QASS open source

At Qass, we manufacture our own measuring devices, including sensors, and use the data produced by this hardware to program applications for use in a wide range of industrial processes or special solutions for our customers' requirements. This close integration between hardware and software allows us to coordinate the two in such a way that we have a great deal of control and insight into data collection and processing. For this reason, we have developed programming tools that we use for this purpose. We like to try out new things and approaches to see what is possible with the latest findings and our data. However, we are very aware that we are not alone in this desire. That is why we have placed the tools for working with our data under a GNU GENERAL PUBLIC LICENSE. This gives everyone access to our data and allows an introduction to data processing with Python.

data pipeline

Remote control of the Analyzer4D

With our networking package, the Analyzer4D software can be controlled from another program. Measurements can be started and parameters read out.

Indexing the measurement data

As a wide variety of formats can be recorded simultaneously during a measurement, our Analyzer package can be used to create an index that can be used to filter the different data formats.

Reading the measurement data

Our Analyzer package contains tools to read our files with just two lines of Python code.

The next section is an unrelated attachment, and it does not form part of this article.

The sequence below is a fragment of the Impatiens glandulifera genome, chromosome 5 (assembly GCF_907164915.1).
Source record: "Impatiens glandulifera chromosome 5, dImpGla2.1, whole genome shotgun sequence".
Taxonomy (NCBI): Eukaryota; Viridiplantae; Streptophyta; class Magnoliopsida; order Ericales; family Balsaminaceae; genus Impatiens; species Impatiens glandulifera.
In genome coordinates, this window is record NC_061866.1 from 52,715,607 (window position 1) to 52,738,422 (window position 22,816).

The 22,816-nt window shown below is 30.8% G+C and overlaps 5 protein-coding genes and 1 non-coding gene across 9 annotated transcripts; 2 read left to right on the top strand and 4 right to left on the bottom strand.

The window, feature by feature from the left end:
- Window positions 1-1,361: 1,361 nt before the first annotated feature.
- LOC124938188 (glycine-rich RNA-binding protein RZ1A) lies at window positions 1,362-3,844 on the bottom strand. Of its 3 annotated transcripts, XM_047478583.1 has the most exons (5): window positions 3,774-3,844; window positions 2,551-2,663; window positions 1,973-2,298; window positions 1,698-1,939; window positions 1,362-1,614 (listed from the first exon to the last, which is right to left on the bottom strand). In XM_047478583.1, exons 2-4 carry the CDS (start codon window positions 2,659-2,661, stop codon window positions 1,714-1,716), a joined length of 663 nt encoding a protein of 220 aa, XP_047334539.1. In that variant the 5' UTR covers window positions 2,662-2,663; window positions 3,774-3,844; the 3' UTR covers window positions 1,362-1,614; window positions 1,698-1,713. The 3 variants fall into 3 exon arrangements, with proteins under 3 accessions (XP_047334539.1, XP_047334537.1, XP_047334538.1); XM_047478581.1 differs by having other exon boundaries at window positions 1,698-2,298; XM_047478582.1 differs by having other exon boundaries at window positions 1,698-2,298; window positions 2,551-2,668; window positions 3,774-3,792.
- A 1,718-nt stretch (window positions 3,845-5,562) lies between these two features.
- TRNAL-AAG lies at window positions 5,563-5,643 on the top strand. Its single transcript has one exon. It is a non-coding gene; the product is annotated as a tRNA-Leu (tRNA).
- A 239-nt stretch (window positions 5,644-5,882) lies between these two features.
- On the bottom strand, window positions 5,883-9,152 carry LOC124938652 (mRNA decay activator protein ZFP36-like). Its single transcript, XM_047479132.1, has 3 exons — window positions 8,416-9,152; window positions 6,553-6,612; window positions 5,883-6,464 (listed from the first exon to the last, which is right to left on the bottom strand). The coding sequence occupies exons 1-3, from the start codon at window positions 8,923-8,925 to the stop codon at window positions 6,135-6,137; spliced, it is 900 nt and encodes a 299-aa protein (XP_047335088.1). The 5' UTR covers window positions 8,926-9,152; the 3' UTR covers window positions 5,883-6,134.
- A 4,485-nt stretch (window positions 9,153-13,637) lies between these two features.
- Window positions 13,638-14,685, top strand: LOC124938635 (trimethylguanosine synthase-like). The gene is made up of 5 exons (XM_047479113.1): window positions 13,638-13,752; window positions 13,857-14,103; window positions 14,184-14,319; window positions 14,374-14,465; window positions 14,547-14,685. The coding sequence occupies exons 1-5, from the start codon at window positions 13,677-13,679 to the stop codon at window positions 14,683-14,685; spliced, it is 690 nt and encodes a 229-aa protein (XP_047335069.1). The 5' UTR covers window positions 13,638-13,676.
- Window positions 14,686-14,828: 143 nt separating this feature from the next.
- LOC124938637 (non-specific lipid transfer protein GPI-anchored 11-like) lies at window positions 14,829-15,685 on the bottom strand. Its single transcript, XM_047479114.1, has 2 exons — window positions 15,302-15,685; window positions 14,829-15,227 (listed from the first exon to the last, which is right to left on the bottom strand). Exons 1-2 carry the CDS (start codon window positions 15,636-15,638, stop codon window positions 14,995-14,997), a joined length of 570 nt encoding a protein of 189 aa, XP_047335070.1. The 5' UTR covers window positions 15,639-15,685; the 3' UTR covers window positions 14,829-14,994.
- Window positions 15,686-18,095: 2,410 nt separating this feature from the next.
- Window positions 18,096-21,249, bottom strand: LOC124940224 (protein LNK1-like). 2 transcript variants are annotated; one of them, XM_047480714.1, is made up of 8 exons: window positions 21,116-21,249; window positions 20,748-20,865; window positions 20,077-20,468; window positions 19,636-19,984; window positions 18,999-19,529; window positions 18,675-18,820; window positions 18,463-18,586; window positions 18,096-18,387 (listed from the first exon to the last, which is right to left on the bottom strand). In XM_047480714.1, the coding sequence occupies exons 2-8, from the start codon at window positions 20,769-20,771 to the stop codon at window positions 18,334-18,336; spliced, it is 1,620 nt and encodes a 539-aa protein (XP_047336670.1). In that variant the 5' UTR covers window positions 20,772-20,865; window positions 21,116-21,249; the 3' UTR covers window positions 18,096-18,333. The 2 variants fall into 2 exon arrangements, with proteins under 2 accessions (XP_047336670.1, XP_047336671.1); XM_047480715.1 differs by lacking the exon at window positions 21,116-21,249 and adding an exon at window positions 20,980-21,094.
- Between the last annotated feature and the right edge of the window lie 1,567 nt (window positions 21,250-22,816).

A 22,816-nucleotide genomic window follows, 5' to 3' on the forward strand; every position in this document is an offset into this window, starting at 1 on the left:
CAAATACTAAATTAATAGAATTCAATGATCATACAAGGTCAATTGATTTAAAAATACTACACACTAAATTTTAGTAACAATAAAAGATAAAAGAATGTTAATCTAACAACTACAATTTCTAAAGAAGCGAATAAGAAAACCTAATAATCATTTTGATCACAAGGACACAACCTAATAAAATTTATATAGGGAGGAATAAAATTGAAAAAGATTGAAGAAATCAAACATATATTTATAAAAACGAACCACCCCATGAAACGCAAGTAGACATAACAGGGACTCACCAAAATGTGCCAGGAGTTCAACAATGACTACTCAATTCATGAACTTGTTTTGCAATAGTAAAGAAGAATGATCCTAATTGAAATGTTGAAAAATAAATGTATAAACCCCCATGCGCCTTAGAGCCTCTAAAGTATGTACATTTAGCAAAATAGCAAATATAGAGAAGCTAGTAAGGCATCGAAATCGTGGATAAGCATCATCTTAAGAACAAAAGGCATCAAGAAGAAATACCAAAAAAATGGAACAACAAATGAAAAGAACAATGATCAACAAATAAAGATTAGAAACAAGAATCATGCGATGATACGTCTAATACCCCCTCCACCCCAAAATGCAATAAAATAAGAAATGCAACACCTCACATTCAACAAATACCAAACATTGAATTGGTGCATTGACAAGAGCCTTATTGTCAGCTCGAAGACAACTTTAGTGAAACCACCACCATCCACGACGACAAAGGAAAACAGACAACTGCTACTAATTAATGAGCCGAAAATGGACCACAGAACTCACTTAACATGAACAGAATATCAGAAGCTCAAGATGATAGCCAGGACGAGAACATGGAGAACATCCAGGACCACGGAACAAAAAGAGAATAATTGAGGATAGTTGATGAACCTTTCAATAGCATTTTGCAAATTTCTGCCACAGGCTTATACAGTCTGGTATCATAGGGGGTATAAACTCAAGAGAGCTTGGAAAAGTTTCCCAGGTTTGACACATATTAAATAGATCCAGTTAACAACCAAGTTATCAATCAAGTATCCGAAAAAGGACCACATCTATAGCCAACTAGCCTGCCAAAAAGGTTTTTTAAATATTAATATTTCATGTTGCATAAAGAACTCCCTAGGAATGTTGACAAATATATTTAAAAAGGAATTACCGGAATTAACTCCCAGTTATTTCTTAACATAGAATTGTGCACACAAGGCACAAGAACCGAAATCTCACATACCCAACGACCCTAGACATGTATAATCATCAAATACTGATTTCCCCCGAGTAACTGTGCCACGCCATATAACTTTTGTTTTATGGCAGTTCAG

Here is your solution

Now it's up to you to try out and test exciting new approaches with the existing data. Simply build on the output of our packages and develop your own tools!

Remote control

The Analyzer4D software comes with a network interface that can be used to control the measurement process, for example. Measurements can be started and stopped, parameters can be set in the settings or application variables can be set in the software. 

This allows a program located next to the Analyzer4D to influence the program sequence during a measurement if a program part in the operator network accesses these variables. This is particularly useful for exchanging metadata such as the component number in order to correlate a component directly with a measurement and store it in the database.


After a successful series of measurements, you normally find yourself in the nice position of having several terabytes of measurement data available. However, it is not easy to see which measurement data belongs to which process number or which measurement data has which compression. We have created the BufferMetadataCache for this purpose. 

This cache synchronizes a database with a directory and allows the measurement data to be quickly identified using its metadata. Specific channels or process numbers can be filtered here to quickly find the right data. The cache can be used both from a database and from Python.

Read in measurement data

We use our own file format, which is made up of the metadata of the measurement settings and the measurement data. This format is very difficult to read without knowing the specification, which is why we created the buffer class to read our data in typical Python style in just two lines of code:


We know very well how frustrating it can be to work with tools where only the senior developer with 20 years of experience in the company knows exactly how they work. That's why we document our open source libraries with Sphinx. This enables complete documentation of the source code with function signatures and examples, which we can supplement with explicit examples outside the source code. From these comments in the source code, we automatically create websites or optionally also PDF documents with the complete documentation of the respective interfaces with examples.

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